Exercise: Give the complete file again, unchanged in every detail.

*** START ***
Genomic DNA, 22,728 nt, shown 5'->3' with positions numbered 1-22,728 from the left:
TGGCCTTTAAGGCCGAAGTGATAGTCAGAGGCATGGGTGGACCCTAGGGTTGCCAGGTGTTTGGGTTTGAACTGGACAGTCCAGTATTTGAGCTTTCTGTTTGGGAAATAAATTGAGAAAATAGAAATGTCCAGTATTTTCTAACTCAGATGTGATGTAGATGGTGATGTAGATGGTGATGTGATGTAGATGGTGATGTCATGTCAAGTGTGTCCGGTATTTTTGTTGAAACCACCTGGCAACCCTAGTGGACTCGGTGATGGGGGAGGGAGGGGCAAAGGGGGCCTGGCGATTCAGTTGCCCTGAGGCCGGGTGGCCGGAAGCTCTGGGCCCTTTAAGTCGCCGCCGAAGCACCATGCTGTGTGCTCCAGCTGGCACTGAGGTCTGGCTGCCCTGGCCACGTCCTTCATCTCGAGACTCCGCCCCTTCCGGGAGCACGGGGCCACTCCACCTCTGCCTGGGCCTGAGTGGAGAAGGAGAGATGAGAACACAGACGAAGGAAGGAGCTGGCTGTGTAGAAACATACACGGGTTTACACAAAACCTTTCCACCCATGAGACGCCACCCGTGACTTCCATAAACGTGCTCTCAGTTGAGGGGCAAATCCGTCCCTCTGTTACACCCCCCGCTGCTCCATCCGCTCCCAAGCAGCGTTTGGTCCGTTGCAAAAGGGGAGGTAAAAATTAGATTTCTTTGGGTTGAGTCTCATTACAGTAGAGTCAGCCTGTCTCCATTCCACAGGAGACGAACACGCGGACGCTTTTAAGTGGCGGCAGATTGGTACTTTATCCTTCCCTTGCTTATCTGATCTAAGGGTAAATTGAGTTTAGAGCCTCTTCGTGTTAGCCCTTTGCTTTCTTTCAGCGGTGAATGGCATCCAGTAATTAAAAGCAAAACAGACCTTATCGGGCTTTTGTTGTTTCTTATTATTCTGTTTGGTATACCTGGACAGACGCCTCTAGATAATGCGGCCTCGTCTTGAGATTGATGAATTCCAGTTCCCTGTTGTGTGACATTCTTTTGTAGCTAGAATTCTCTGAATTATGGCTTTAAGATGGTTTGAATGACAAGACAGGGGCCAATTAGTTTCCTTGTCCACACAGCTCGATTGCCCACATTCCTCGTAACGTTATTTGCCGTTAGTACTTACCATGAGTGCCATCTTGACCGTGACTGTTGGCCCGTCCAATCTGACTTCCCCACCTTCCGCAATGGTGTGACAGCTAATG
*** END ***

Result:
Genomic DNA, 22,728 nt, shown 5'->3' with positions numbered 1-22,728 from the left:
TGGCCTTTAAGGCCGAAGTGATAGTCAGAGGCATGGGTGGACCCTAGGGTTGCCAGGTGTTTGGGTTTGAACTGGACAGTCCAGTATTTGAGCTTTCTGTTTGGGAAATAAATTGAGAAAATAGAAATGTCCAGTATTTTCTAACTCAGATGTGATGTAGATGGTGATGTAGATGGTGATGTGATGTAGATGGTGATGTCATGTCAAGTGTGTCCGGTATTTTTGTTGAAACCACCTGGCAACCCTAGTGGACTCGGTGATGGGGGAGGGAGGGGCAAAGGGGGCCTGGCGATTCAGTTGCCCTGAGGCCGGGTGGCCGGAAGCTCTGGGCCCTTTAAGTCGCCGCCGAAGCACCATGCTGTGTGCTCCAGCTGGCACTGAGGTCTGGCTGCCCTGGCCACGTCCTTCATCTCGAGACTCCGCCCCTTCCGGGAGCACGGGGCCACTCCACCTCTGCCTGGGCCTGAGTGGAGAAGGAGAGATGAGAACACAGACGAAGGAAGGAGCTGGCTGTGTAGAAACATACACGGGTTTACACAAAACCTTTCCACCCATGAGACGCCACCCGTGACTTCCATAAACGTGCTCTCAGTTGAGGGGCAAATCCGTCCCTCTGTTACACCCCCCGCTGCTCCATCCGCTCCCAAGCAGCGTTTGGTCCGTTGCAAAAGGGGAGGTAAAAATTAGATTTCTTTGGGTTGAGTCTCATTACAGTAGAGTCAGCCTGTCTCCATTCCACAGGAGACGAACACGCGGACGCTTTTAAGTGGCGGCAGATTGGTACTTTATCCTTCCCTTGCTTATCTGATCTAAGGGTAAATTGAGTTTAGAGCCTCTTCGTGTTAGCCCTTTGCTTTCTTTCAGCGGTGAATGGCATCCAGTAATTAAAAGCAAAACAGACCTTATCGGGCTTTTGTTGTTTCTTATTATTCTGTTTGGTATACCTGGACAGACGCCTCTAGATAATGCGGCCTCGTCTTGAGATTGATGAATTCCAGTTCCCTGTTGTGTGACATTCTTTTGTAGCTAGAATTCTCTGAATTATGGCTTTAAGATGGTTTGAATGACAAGACAGGGGCCAATTAGTTTCCTTGTCCACACAGCTCGATTGCCCACATTCCTCGTAACGTTATTTGCCGTTAGTACTTACCATGAGTGCCATCTTGACCGTGACTGTTGGCCCGTCCAATCTGACTTCCCCACCTTCCGCAATGGTGTGACAGCTAATG